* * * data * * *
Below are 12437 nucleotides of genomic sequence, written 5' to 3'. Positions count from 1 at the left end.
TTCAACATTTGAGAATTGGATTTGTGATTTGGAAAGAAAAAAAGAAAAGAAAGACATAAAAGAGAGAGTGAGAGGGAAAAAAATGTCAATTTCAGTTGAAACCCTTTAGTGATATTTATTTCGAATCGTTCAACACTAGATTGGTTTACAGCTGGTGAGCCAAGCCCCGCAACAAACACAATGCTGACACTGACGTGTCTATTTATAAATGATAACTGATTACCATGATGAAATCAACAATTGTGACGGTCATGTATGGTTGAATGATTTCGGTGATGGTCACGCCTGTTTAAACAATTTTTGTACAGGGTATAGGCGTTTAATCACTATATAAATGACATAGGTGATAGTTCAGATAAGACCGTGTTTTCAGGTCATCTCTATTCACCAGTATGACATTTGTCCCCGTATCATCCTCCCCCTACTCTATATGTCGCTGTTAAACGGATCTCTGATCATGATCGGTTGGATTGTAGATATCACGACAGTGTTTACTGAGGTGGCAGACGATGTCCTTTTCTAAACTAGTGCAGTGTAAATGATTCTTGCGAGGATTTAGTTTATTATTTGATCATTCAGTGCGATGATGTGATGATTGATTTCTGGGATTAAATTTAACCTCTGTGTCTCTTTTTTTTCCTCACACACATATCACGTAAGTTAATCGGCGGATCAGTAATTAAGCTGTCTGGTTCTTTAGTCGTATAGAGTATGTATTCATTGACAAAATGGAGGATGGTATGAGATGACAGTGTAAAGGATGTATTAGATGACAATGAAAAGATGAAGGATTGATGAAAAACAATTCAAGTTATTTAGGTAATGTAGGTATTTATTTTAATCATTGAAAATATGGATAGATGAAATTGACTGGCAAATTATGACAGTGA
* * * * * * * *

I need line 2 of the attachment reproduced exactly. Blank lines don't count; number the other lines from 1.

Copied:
TTCAACATTTGAGAATTGGATTTGTGATTTGGAAAGAAAAAAAGAAAAGAAAGACATAAAAGAGAGAGTGAGAGGGAAAAAAATGTCAATTTCAGTTGAAACCCTTTAGTGATATTTATTTCGAATCGTTCAACACTAGATTGGTTTACAGCTGGTGAGCCAAGCCCCGCAACAAACACAATGCTGACACTGACGTGTCTATTTATAAATGATAACTGATTACCATGATGAAATCAACAATTGTGACGGTCATGTATGGTTGAATGATTTCGGTGATGGTCACGCCTGTTTAAACAATTTTTGTACAGGGTATAGGCGTTTAATCACTATATAAATGACATAGGTGATAGTTCAGATAAGACCGTGTTTTCAGGTCATCTCTATTCACCAGTATGACATTTGTCCCCGTATCATCCTCCCCCTACTCTATATGTCGCTGTTAAACGGATCTCTGATCATGATCGGTTGGATTGTAGATATCACGACAGTGTTTACTGAGGTGGCAGACGATGTCCTTTTCTAAACTAGTGCAGTGTAAATGATTCTTGCGAGGATTTAGTTTATTATTTGATCATTCAGTGCGATGATGTGATGATTGATTTCTGGGATTAAATTTAACCTCTGTGTCTCTTTTTTTTCCTCACACACATATCACGTAAGTTAATCGGCGGATCAGTAATTAAGCTGTCTGGTTCTTTAGTCGTATAGAGTATGTATTCATTGACAAAATGGAGGATGGTATGAGATGACAGTGTAAAGGATGTATTAGATGACAATGAAAAGATGAAGGATTGATGAAAAACAATTCAAGTTATTTAGGTAATGTAGGTATTTATTTTAATCATTGAAAATATGGATAGATGAAATTGACTGGCAAATTATGACAGTGA